As long as I can remember, I wanted to be a teacher. Let me clarify – I wanted to be a MATH teacher. Unfortunately, when I was in college, majoring in education [more or less] I had to choose Math/Science, ELA/SS, or all of them. I could not just major in math education. Which actually turned out to be the best thing!
You see, when I was fresh out of college and trying to get a job it was 2008…the dreaded WORST time to try and find a job in, what, the last 210390 years or something?! So, I had to settle for a Science class gig, even though I didn’t even like Science! [My Papa wasn’t very happy as his entire life revolved around Science – specifically, volcanoes, and high tech military stuff.]
Needless to say, I dove in head first to becoming a Science teacher. I’m not one to do anything halfway! As for all newbies, my first year was full of overwhelm. With a steep learning curve! But, my second year was SOOO much better! I started implementing a layered curriculum to meet all of my students’ needs. That, my friends, was the beginning of this great adventure! It’s also when I realized that science is best served on an inquiry based platter!
Science class is taught best when it is inquiry based!
Science class is MOST students’ favorite subject when they enter school because it involves EVERYTHING around us!
We are natural explorers as babies, toddlers, preschoolers, and beyond. Even when children play they are using the Scientific Method. Yep, same with problem solving! Yeah, yeah, I know – math is great for problem solving, too. BUT, guess what? Math was identified to explain scientific things. Don’t believe me? Read the first line here.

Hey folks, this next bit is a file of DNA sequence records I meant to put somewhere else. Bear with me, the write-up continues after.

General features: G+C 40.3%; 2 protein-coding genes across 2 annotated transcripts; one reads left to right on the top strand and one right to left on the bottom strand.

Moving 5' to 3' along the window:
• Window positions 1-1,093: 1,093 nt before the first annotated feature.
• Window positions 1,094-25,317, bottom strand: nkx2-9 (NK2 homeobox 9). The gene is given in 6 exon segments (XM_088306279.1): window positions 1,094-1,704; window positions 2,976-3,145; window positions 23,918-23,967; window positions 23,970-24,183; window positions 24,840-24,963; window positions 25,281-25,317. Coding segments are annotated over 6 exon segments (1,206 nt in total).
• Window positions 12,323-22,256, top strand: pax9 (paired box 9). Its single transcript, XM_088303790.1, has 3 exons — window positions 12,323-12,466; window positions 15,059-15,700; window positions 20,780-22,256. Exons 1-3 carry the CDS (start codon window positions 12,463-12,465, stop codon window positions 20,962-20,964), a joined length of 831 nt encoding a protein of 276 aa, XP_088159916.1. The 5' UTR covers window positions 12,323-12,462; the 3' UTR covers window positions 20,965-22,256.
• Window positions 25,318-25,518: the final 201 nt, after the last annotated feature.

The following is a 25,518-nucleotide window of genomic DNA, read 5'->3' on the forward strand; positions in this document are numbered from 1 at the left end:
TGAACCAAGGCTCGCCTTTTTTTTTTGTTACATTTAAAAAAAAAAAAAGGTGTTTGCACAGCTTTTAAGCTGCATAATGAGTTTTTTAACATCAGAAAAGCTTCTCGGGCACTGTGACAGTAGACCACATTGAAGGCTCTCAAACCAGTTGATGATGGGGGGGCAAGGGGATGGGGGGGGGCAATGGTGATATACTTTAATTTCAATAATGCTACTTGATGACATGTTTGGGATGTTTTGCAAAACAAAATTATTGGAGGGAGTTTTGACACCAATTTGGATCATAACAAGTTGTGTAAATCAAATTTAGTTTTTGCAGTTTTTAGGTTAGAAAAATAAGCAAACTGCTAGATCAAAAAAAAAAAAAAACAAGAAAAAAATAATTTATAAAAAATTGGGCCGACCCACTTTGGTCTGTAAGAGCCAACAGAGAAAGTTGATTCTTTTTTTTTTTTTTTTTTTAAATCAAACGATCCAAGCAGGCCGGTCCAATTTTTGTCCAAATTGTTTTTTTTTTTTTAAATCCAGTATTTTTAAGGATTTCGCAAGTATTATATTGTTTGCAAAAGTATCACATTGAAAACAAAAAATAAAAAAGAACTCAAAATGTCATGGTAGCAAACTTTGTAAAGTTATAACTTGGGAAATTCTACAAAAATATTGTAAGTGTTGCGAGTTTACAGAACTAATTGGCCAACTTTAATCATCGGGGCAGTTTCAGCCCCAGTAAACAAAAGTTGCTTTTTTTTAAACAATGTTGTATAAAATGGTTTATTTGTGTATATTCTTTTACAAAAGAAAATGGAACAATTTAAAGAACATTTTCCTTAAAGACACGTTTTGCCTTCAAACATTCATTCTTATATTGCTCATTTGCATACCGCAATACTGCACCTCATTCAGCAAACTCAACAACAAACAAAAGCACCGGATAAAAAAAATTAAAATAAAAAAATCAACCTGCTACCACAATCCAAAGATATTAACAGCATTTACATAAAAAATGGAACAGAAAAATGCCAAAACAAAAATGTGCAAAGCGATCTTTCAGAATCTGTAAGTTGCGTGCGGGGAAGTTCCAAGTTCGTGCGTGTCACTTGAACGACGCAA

Let’s face it – Science has some of THE COOLEST topics to talk about from a kids perspective.
I mean, come on, who isn’t fascinated with space? What about genetics – why we look the way we do, especially if we have a trait that neither of our parents have? Because I teach through inquiry, my units have a driving question for the entire unit. Currently, my 7th graders are discovering whether the next big mass extinction will be caused by humans or nature. You can’t tell me that’s not a little intriguing?
I’m just going to link to this article from a Stanford professor, which details [far better than I am able to] about two big theories involving this construct.
By the way, be on the look out for how I’m going to introduce inquiry stations in my 7th grade Math class next year.
Now, if I’ve got you hooked on trying inquiry in your class, make sure you get your copy of the How to Create an Inquiry Based Unit workbook by signing up to receive updates from me below. OR Sign up HERE for a video course that incorporates everything you need to plan an inquiry based learning unit.
Your Challenge: Comment on how you already are [or are planning to] incorporate inquiry in your classroom.
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